At Heron, we’re always monitoring new developments in the social finance movement as fodder for improving our own practice. Thus we took note when, earlier this year, Nigeria tripled the size its diaspora bond from $100 million to $300 million.
Diaspora bonds are a creative new form of development finance. Through these bonds, members of a diaspora (i.e. people who have emigrated away from a country) can help pay for development projects “back home.” The creators of diaspora bonds are banking on their belief that immigrants will buy the bonds out of nationalism and nostalgia — as well their desire for modest financial returns. Historically, these emotions have already driven large cash transfers (typically in the form of remittances).
Here’s the Economist’s take:
The idea is simple. Poor-country governments can issue bonds and market them to emigrants in rich countries. There are several advantages to milking members of a diaspora. They are often patriotic: they like the idea that their savings will pay for bridges and clinics at home. They are patient, since they have a long-term tie to the issuer. They are less jittery than other investors, too, since they have friends who can tell them whether political unrest is really as bloody as it looks on television. And they are sanguine about currency risk. If the Zambian kwacha crashes, an expat Zambian can buy his mother a cheap house.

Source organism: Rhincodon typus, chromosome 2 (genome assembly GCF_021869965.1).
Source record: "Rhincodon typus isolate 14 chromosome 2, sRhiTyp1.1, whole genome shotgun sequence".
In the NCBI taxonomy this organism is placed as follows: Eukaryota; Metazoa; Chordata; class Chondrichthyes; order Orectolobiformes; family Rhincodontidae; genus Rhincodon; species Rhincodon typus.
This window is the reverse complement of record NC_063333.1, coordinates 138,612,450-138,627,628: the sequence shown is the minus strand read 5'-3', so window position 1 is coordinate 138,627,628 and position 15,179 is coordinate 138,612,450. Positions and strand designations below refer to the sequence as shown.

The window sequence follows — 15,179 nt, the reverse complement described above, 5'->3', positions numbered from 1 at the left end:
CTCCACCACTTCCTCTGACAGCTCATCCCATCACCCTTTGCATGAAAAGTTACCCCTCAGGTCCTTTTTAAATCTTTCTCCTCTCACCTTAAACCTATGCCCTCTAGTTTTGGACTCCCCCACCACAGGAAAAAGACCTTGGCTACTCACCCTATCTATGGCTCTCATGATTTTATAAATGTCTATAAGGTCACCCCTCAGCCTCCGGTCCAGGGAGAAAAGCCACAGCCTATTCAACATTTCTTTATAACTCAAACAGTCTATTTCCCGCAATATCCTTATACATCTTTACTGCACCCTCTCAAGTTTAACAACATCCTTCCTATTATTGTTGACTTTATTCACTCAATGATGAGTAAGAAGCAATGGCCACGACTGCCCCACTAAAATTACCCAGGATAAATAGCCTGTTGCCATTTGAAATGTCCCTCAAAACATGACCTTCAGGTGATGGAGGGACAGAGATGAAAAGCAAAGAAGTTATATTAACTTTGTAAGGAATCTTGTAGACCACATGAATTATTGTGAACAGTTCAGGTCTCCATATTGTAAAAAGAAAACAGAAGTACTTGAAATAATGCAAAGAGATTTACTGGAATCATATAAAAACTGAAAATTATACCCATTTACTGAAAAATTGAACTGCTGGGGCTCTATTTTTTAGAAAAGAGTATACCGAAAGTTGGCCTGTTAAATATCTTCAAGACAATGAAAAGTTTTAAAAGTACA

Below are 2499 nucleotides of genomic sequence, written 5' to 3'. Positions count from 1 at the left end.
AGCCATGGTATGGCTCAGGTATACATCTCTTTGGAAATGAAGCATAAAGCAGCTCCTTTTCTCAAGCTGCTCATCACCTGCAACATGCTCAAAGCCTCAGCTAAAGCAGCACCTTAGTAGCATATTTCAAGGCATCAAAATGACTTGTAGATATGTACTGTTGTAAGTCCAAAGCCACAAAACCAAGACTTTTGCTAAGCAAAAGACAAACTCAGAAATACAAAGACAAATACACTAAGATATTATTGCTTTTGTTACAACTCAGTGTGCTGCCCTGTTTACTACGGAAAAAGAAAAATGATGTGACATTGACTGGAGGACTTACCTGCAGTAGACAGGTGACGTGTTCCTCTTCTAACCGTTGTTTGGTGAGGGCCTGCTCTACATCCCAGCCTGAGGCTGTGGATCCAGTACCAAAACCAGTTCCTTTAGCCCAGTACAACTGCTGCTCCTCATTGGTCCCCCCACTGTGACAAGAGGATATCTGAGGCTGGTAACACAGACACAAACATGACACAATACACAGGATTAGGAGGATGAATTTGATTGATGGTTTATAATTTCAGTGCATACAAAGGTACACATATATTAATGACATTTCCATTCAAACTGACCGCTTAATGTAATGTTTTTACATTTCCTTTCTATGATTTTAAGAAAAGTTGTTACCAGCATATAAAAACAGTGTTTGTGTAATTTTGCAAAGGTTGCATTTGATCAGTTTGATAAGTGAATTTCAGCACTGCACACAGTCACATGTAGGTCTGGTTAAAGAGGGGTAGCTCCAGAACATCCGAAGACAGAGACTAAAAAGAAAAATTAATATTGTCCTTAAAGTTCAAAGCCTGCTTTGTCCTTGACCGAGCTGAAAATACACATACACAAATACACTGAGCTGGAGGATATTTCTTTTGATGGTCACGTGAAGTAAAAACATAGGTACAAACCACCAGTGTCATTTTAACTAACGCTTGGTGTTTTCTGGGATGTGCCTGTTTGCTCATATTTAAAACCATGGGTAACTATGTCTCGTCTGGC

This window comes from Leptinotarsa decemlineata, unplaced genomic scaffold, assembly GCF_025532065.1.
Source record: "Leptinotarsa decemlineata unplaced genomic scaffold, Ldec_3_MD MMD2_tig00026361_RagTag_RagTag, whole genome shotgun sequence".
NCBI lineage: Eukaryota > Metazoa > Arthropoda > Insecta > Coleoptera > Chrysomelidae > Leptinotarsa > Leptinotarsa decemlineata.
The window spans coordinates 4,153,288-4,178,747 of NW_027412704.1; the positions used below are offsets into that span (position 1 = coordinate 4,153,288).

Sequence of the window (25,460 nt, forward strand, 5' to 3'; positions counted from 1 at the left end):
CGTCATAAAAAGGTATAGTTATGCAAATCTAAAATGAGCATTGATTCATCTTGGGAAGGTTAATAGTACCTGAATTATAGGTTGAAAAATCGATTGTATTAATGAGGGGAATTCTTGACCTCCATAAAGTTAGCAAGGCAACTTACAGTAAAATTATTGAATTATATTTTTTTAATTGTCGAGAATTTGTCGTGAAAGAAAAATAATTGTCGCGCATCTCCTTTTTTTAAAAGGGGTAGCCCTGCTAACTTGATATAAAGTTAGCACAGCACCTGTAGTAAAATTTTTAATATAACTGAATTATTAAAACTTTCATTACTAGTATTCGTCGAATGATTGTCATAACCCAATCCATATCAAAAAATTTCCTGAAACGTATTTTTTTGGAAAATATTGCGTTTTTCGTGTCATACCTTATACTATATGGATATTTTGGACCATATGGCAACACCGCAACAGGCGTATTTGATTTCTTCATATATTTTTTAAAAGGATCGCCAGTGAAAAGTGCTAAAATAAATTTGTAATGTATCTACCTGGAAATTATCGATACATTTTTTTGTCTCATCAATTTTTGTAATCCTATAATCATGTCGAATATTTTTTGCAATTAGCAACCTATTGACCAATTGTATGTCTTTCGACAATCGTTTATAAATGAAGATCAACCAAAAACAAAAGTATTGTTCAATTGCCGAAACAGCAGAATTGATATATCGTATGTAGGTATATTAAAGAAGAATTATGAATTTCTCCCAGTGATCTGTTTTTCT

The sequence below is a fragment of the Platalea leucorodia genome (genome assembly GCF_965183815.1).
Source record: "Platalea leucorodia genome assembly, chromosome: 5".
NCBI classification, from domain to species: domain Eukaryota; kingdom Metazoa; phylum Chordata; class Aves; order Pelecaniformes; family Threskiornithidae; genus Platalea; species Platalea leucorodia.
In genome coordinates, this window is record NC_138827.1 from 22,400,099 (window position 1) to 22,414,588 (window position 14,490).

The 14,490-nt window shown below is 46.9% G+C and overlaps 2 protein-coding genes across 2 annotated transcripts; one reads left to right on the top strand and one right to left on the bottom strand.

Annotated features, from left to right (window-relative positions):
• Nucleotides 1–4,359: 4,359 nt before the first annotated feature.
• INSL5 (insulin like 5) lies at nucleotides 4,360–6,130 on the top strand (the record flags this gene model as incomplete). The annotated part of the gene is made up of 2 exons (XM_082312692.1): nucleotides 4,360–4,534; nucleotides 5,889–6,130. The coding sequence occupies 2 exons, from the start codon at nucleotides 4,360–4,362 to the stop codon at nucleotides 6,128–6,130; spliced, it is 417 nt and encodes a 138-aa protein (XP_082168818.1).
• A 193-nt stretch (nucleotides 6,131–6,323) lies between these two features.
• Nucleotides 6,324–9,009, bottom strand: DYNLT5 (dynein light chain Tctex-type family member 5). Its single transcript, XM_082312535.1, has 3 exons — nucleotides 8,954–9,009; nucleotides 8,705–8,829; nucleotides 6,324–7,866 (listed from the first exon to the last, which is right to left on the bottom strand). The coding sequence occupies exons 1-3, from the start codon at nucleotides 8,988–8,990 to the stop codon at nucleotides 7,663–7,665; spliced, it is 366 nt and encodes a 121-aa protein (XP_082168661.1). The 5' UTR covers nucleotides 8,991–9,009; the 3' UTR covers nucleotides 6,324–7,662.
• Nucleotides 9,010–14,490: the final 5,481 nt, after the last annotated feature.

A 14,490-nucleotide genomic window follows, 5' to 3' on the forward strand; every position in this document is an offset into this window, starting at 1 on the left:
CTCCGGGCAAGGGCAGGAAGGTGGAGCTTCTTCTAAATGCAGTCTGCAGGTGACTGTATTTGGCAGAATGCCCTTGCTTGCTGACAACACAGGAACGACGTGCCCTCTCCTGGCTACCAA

Nigeria isn’t the first country to launch a diaspora bond. Israel, India, and Ethiopia have all issued high-profile diaspora bonds as well, totaling more than $43.3 billion, alongside a slew of smaller issuers.
The Calvert Foundation has also been exploring potential investment initiatives targeting diasporas from Mexico; Colombia; the Caribbean; the Middle East; India; and the Philippines.
Nigeria’s diaspora bond was originally announced by its Debt Management Office in August 2013 as part of its $9 billion Medium Term External Borrowing Plan. The bond will be issued by the International Capital Market (ICM) and is designed to help finance infrastructure development.
Place-based infrastructure investing happens locally in the United States as well. Stay tuned for information on Heron investee Buffalo Niagara Medical Campus. This is the first installment of our series Better Know a Deal, where you’ll hear about Heron’s deals alongside other deals we find intriguing.
Read more of our Better Know A Deal series that offer opportunities to think about impacting society through different types of investments.